Alibaba, JD.com Throw Weight Behind Beijing Import Drive
Four of China’s leading e-commerce operators have pledged to facilitate more than 1.5 trillion yuan ($217 billion) in imports over their platforms, seizing on growing consumer preference for such foreign goods as they also heeded Beijing’s call to boost the nation’s imports.
E-commerce leader Alibaba Group Holding Ltd. led the group with the biggest pledge to facilitate $200 billion worth of imports over its various platforms over the next five years. At the same time, No. 2 player JD.com Inc., as well as the smaller Suning.com Co. Ltd. and NetEase Inc., announced smaller deals to import goods from a wide range of foreign companies and markets.
The flurry of announcements came the same week of the first China International Import Expo, a Beijing signature event taking place in Shanghai, aimed at boosting the country’s imports.
China runs big trade surpluses with many countries due to its historically strong focus on exports to power its rapid economic growth. That particular imbalance has been one of the central complaints by U.S. President Donald Trump in his ongoing trade war with the world’s second-largest economy.
Alibaba’s was by far the largest announcement concurrent with the expo, with the company saying 120 countries will supply the $200 billion worth of imports it aims to facilitate between 2019 and 2023. Companies that have signed on to the effort include U.S. consumer goods giant Procter & Gamble Co. and Swiss food leader Nestle SA.
“China’s middle class is booming. As incomes are rising in China, consumers want faster access to and a wider variety of high-quality products from around the world,” said Alvin Liu, general manager of Tmall Import and Export, the cross-border platform operator of Alibaba’s main Tmall marketplace. “Tmall is uniquely positioned to help international brands tap into the growing China market as consumers seek to upgrade their lifestyle.”
Alibaba pointed to a recent Deloitte research report showing imports took up about 10.2% of China’s total e-commerce last year, a sharp increase from just 1.6% in 2014. Much of that has been driven by the nation’s growing middle class, bolstered by scandals involving tainted food and fake products that have led many Chinese to put more trust in foreign products over local equivalents.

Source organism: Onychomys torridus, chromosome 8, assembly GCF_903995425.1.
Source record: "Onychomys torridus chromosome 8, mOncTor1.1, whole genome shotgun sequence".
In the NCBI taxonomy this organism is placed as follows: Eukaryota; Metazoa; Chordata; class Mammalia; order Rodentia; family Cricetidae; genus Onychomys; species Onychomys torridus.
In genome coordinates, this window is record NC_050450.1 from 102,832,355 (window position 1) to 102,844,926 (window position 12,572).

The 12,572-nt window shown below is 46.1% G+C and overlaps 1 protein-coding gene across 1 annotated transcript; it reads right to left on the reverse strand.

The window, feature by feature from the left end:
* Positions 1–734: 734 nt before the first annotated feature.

A report from China’s own e-commerce trade association said some 4.5 trillion yuan in goods changed hands in cross-border e-commerce trade involving China in the first half of this year, up 25% from a year earlier. But it noted that most of that was exports involving businesses selling to other businesses (B2B). Of the total figure, 77.1% was exports, while 84.6% of transactions were B2B. By comparison, much of the business on mainstream e-commerce sites like Alibaba’s and JD.com’s tends to involve ordinary consumers as buyers.
While Alibaba’s target covered its hopes for the next five years, JD.com, Suning and NetEase were focused more squarely on deals signed in and around the big trade event, which was expected to feature 1,000 exhibitors and attract 150,000 visitors. JD.com said it signed orders worth nearly 100 billion yuan in the run-up to and during the event, while Suning and NetEase reported similar net orders worth 15 billion euros ($17.1 billion) and 20 billion yuan respectively.
Goods covered by the various agreements and commitments ran a wide range, including infant care, makeup and luxury products.
While China’s big homegrown e-commerce companies have been aggressively boosting their cross-border business, global giants Amazon.com Inc. and Walmart Inc. have also been getting in on the act. Walmart works closely with JD.com, in which it owns a 10% stake. Amazon has also sought to differentiate itself within the fiercely competitive market by focusing on its own foreign roots and access to foreign products.
Contact reporter Yang Ge (firstname.lastname@example.org)
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